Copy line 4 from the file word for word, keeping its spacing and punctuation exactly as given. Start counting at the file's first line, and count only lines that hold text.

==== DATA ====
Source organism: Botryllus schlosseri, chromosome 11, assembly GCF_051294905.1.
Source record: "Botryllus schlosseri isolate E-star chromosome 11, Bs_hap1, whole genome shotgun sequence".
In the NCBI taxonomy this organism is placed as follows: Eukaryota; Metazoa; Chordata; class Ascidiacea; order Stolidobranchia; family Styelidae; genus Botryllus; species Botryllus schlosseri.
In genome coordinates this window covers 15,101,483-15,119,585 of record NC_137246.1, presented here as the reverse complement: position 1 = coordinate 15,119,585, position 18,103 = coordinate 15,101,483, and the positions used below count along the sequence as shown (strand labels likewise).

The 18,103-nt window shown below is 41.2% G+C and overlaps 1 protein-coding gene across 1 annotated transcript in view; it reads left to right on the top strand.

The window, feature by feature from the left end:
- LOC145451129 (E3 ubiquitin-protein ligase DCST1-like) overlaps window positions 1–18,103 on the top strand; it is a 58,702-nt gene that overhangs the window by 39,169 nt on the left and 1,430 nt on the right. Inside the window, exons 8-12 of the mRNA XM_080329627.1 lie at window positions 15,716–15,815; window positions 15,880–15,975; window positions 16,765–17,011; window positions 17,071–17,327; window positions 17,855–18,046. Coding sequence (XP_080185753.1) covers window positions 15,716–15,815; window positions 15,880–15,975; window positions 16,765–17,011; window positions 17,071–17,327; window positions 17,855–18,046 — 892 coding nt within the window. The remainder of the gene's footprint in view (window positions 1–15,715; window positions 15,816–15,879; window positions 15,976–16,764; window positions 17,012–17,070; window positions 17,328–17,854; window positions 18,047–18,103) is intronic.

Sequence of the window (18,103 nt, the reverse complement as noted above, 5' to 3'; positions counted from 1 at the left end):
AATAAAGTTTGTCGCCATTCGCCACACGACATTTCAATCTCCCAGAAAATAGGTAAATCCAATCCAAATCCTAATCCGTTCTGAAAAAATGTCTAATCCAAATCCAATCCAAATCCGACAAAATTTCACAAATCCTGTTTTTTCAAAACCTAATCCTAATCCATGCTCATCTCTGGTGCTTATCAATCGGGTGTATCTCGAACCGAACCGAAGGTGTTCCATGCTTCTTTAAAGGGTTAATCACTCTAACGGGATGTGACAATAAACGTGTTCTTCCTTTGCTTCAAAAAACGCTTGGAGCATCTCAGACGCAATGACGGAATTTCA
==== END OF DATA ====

In genome coordinates this window covers 15,101,483-15,119,585 of record NC_137246.1, presented here as the reverse complement: position 1 = coordinate 15,119,585, position 18,103 = coordinate 15,101,483, and the positions used below count along the sequence as shown (strand labels likewise).